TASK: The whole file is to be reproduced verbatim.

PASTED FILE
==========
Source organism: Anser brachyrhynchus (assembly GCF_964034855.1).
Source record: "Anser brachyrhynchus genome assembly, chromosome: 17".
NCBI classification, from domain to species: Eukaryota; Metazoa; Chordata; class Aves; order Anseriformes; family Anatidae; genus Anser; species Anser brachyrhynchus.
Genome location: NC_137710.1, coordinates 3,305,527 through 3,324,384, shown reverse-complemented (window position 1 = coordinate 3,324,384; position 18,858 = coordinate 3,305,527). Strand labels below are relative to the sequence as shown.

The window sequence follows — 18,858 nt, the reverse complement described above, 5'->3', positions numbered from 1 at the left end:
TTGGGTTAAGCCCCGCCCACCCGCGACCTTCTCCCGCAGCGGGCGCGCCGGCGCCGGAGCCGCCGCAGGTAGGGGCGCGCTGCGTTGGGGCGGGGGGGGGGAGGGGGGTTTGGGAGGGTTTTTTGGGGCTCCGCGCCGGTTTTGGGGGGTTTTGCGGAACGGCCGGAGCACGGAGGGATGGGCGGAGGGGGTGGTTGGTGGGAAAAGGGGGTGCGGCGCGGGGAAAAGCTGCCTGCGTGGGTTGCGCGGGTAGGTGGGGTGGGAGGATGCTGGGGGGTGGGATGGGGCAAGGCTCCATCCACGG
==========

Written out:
Source organism: Anser brachyrhynchus (assembly GCF_964034855.1).
Source record: "Anser brachyrhynchus genome assembly, chromosome: 17".
NCBI classification, from domain to species: Eukaryota; Metazoa; Chordata; class Aves; order Anseriformes; family Anatidae; genus Anser; species Anser brachyrhynchus.
Genome location: NC_137710.1, coordinates 3,305,527 through 3,324,384, shown reverse-complemented (window position 1 = coordinate 3,324,384; position 18,858 = coordinate 3,305,527). Strand labels below are relative to the sequence as shown.

The window sequence follows — 18,858 nt, the reverse complement described above, 5'->3', positions numbered from 1 at the left end:
TTGGGTTAAGCCCCGCCCACCCGCGACCTTCTCCCGCAGCGGGCGCGCCGGCGCCGGAGCCGCCGCAGGTAGGGGCGCGCTGCGTTGGGGCGGGGGGGGGGAGGGGGGTTTGGGAGGGTTTTTTGGGGCTCCGCGCCGGTTTTGGGGGGTTTTGCGGAACGGCCGGAGCACGGAGGGATGGGCGGAGGGGGTGGTTGGTGGGAAAAGGGGGTGCGGCGCGGGGAAAAGCTGCCTGCGTGGGTTGCGCGGGTAGGTGGGGTGGGAGGATGCTGGGGGGTGGGATGGGGCAAGGCTCCATCCACGG